- The scene in which Homer receives the key to the executive washroom is a reference to the movie Will Success Spoil Rock Hunter?.
- The title of the episode is a reference to Cecil B. DeMille's Biblical film Samson and Delilah.
During the second season, The Simpsons aired on Fox on Thursdays at 8 PM, which was the same time as The Cosby Show, which aired on NBC. The supposed "Bill vs. Bart" rivalry had been heavily hyped by the media. The first airing of "Simpson and Delilah" on Fox had a 16.2 rating and 25% share, while The Cosby Show, which aired during the same timeslot had an 18.5 rating. However, viewer-wise, The Simpsons won with 29.9 million viewers. It is one of the highest rated episodes of The Simpsons. "Bart Gets an F", the season premiere and episode that aired the week before, averaged an 18.4 Nielsen rating, had 29% of the audience and was watched by an estimated 33.6 million viewers.
This episode was placed twenty-third on Entertainment Weekly's top 25 The Simpsons episodes list. Harvey Fierstein is number two on TV Guide's "All-time Favorite Guest Voices." The Daily Telegraph characterized the episode as one of "The 10 Best Simpsons TV Episodes." In a 2008 article, Entertainment Weekly named Harvey Fierstein's role as Karl as one of the sixteen best guest appearances on The Simpsons. Warren Martyn and Adrian Wood, the authors of the book I Can't Believe It's a Bigger and Better Updated Unofficial Simpsons Guide, praised Fierstein's performance, saying the episode was "brought to life by the superb character of Karl, helped no doubt by Harvey Fierstein's unique vocal drawl."
- Groening, Matt (1997). Richmond, Ray; Coffman, Antonia, eds. The Simpsons: A Complete Guide to Our Favorite Family (1st ed.). New York: HarperPerennial. p. 35. ISBN 978-0-06-095252-5. LCCN 98141857. OCLC 37796735. OL 433519M..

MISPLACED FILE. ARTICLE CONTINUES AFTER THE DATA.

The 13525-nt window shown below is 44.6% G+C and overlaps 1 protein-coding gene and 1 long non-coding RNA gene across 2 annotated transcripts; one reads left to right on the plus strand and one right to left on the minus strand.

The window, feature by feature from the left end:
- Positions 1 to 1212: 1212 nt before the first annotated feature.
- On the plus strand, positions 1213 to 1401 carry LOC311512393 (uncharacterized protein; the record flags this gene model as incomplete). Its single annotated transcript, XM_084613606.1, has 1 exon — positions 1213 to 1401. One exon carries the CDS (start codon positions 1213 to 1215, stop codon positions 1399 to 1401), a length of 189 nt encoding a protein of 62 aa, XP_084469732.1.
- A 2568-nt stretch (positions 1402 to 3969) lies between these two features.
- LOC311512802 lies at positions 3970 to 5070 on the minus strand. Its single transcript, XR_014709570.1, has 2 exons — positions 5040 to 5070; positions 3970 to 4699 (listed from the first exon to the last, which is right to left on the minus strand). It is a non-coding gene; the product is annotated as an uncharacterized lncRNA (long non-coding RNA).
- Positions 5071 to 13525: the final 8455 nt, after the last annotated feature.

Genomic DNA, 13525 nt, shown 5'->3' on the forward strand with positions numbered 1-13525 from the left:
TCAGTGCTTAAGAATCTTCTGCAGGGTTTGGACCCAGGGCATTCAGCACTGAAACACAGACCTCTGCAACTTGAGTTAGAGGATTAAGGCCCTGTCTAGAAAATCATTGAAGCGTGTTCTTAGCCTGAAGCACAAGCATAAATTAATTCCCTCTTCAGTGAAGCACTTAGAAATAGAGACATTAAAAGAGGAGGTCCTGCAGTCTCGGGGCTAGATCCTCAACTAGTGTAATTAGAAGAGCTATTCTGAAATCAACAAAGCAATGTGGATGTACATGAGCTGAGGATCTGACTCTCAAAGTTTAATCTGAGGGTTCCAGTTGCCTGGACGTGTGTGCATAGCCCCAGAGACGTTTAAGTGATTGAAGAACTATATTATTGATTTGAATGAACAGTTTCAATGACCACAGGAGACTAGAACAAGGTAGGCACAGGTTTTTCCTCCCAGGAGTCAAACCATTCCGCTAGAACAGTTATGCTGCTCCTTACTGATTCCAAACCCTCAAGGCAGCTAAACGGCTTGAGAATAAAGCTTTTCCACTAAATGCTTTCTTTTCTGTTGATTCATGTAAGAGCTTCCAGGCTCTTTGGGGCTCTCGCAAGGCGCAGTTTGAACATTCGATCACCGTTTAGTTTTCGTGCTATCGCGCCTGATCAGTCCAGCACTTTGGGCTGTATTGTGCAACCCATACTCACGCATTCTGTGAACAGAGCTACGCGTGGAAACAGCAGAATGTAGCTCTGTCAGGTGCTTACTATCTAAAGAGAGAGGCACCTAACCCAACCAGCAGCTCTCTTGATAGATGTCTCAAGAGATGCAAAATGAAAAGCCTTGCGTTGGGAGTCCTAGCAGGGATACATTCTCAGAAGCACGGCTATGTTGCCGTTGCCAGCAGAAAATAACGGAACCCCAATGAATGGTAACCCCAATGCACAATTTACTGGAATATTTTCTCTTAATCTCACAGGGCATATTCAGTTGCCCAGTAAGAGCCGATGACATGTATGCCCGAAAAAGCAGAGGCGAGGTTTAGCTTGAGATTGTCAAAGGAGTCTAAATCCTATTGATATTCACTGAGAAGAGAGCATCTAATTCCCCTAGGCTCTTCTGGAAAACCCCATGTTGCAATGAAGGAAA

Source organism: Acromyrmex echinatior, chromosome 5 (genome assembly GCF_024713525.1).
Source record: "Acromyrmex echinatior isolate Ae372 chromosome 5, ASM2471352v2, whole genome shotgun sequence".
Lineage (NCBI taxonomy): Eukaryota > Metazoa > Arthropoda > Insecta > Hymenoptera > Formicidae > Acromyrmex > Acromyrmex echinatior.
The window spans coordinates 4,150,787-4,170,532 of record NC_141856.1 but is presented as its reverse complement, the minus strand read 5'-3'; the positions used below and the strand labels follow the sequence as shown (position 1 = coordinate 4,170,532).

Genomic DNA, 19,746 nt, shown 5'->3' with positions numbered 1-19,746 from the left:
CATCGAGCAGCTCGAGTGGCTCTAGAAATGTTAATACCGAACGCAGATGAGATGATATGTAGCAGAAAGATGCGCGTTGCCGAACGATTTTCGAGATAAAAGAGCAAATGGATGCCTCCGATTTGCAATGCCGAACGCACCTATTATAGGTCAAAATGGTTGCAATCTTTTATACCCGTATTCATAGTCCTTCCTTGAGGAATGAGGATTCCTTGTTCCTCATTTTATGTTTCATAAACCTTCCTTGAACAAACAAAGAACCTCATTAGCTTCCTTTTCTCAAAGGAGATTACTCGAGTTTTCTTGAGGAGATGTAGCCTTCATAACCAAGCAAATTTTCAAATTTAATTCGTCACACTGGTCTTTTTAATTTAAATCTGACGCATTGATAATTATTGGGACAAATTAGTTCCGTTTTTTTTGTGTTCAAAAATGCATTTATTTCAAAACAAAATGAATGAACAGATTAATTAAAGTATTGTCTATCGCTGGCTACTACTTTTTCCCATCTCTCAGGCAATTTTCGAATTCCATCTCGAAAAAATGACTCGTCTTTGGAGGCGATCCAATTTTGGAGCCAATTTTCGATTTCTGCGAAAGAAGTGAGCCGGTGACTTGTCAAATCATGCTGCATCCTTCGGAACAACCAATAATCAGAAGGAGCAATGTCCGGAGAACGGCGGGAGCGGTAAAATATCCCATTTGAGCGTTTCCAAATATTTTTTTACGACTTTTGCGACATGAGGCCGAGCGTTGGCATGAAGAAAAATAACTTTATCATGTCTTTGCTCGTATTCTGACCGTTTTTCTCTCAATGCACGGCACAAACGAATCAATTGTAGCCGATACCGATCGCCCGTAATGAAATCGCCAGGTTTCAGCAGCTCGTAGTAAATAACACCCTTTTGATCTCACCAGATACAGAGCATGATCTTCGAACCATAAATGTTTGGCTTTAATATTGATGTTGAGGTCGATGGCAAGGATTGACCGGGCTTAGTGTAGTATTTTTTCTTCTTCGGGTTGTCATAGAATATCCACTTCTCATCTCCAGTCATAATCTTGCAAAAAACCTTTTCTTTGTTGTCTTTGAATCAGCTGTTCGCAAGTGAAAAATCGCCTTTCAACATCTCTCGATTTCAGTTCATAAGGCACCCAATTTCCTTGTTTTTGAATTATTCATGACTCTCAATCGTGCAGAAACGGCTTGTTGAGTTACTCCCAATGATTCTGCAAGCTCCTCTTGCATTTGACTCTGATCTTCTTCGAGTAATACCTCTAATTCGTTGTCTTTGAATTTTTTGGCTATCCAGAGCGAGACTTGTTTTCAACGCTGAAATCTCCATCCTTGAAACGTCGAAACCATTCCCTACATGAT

- Martyn, Warren; Wood, Adrian (2000). "Simpson and Delilah". BBC. Retrieved 2008-07-30.
- "Simpson and Delilah". The Simpsons.com. Retrieved 2011-09-16.
- Jean, Al (2002). Commentary for the episode "Simpson and Delilah". The Simpsons: The Complete Second Season (DVD). 20th Century Fox.
- Ortved, John (2009). The Simpsons: An Uncensored, Unauthorized History. Greystone Books. pp. 248–250. ISBN 978-1-55365-503-9.
- "The Family Dynamic". Entertainment Weekly. 2003-01-29. Retrieved 2008-07-30. Cite error: Invalid
<ref>tag; name "EW" defined multiple times with different content (see the help page).
- Tucker, Ken (2000-06-09). "The Big Kiss-Off". Entertainment Weekly. Retrieved 2008-07-30.
- Sadownick, Doug (1991-02-26). "Groening Against the Grain; Maverick Cartoonist Matt Groening Draws in Readers With Gay Characters Akbar and Jeff". Advocate (571). Retrieved 2007-08-08.
- Reiss, Mike (2002). Commentary for the episode "Bart Gets an F". The Simpsons: The Complete Second Season (DVD). 20th Century Fox.
- Walt Belcher (1990-10-18). "" The Simpsons ,' "Cosby' square off in second round". The Tampa Tribune. p. 6F.
- "Bart vs. Bill results in a split decision!". The Record. 1990-10-23. p. B8.
- Scott D. Pierce (1990-10-18). "Don't have a cow, man! More viewers watch 'The Simpsons' than 'Cosby'!". The Deseret News. p. C5.
- Jones, Arnold Wayne (2007-05-18). "The Simpsons Turns 400: We Name the Greatest Guests!". TV Guide. Retrieved 2008-07-30.
- Walton, James (2007-07-21). "The 10 Best Simpsons TV Episodes (In Chronological Order)". The Daily Telegraph. p. 3.